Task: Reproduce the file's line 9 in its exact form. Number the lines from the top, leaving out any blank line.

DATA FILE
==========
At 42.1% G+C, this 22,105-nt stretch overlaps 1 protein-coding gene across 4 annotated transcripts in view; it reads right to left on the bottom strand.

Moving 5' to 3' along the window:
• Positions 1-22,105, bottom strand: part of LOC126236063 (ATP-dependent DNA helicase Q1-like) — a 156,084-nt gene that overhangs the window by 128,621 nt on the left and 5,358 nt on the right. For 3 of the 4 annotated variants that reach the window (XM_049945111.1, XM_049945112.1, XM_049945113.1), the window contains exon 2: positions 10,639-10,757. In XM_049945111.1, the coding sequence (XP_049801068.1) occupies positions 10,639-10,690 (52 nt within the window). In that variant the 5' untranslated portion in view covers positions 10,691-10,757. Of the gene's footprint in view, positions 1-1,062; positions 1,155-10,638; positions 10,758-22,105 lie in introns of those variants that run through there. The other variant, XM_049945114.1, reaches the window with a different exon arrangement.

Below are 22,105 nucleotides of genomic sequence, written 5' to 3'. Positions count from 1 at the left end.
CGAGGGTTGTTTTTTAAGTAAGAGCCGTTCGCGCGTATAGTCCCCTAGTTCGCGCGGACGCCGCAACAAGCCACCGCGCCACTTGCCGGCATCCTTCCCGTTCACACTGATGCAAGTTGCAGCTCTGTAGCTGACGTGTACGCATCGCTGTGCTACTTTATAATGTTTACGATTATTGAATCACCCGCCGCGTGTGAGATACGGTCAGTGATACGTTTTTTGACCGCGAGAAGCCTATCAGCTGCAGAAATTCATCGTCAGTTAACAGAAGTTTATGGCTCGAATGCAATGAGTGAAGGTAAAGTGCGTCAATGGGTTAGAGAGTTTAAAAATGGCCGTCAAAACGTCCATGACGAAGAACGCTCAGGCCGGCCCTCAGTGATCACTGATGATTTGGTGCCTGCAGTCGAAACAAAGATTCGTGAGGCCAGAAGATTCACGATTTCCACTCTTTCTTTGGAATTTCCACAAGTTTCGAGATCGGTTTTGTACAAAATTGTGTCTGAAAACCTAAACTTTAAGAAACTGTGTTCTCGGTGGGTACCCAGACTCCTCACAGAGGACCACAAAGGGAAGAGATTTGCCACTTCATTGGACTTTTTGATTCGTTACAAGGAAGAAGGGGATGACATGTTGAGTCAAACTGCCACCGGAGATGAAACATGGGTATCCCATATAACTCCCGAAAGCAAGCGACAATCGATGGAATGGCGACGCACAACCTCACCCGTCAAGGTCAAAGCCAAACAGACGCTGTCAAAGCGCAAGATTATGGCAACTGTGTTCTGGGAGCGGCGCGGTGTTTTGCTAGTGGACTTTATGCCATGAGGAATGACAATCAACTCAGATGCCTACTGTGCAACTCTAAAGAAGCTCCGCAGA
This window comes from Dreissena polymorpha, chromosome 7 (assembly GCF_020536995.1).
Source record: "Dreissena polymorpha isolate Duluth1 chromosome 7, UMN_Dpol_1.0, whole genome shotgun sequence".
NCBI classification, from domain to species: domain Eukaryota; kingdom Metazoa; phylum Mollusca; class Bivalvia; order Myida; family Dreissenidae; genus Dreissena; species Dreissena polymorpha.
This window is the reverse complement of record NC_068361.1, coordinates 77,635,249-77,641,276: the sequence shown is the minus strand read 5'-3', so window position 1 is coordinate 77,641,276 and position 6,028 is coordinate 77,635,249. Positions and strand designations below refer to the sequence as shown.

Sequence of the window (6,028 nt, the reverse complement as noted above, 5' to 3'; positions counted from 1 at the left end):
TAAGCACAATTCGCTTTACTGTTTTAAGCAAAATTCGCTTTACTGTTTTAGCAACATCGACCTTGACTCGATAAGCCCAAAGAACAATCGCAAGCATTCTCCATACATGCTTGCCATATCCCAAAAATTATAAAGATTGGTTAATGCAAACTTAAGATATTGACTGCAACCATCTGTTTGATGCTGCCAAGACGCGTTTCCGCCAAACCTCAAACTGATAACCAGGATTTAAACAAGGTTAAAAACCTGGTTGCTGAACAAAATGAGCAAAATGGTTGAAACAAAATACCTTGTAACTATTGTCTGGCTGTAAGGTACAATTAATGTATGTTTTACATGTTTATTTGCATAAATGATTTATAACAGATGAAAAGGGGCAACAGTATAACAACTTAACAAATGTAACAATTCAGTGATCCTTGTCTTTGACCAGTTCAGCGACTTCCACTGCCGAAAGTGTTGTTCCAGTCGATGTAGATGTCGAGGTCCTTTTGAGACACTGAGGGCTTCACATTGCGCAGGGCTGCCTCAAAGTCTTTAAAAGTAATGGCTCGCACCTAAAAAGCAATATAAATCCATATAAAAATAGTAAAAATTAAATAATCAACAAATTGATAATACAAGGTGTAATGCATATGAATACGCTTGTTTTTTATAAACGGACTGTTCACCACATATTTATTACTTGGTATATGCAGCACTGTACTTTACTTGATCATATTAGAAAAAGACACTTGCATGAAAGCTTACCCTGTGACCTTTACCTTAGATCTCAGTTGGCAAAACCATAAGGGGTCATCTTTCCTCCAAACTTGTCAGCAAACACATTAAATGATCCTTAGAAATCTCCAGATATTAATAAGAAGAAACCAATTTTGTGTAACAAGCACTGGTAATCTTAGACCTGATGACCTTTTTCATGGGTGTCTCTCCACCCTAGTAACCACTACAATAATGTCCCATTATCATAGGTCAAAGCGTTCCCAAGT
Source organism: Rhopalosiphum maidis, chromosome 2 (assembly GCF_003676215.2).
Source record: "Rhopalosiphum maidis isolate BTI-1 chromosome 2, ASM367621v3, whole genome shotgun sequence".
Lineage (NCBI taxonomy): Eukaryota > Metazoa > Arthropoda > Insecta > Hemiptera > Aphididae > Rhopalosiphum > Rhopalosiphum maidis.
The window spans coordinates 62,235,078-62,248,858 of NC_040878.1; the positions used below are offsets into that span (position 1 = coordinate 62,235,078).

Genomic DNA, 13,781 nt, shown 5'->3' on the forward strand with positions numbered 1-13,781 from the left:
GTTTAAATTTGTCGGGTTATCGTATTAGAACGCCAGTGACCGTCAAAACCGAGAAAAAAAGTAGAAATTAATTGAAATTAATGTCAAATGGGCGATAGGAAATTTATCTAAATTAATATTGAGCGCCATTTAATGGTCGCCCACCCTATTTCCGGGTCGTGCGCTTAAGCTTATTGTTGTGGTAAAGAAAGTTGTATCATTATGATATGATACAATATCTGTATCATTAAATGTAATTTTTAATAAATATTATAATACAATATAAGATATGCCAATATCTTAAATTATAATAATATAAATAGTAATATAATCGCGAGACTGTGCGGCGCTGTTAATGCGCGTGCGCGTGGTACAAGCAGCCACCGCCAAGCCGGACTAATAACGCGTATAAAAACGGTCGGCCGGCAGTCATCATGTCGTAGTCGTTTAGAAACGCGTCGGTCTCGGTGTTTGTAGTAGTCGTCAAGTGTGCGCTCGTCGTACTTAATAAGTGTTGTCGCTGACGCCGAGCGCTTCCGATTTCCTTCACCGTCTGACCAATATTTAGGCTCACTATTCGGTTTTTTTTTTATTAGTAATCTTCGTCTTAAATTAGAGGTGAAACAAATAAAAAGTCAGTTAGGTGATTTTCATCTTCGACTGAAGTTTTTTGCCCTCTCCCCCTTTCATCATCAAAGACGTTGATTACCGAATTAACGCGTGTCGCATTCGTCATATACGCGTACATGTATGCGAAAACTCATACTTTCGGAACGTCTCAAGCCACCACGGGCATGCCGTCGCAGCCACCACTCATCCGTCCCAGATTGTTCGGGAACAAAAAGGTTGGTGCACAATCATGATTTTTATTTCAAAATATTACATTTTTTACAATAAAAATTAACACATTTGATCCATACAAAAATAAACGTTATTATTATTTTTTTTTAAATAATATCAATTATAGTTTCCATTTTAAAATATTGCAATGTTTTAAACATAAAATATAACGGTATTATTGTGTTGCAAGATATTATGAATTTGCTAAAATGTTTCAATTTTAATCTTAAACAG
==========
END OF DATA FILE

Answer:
This window is the reverse complement of record NC_068361.1, coordinates 77,635,249-77,641,276: the sequence shown is the minus strand read 5'-3', so window position 1 is coordinate 77,641,276 and position 6,028 is coordinate 77,635,249. Positions and strand designations below refer to the sequence as shown.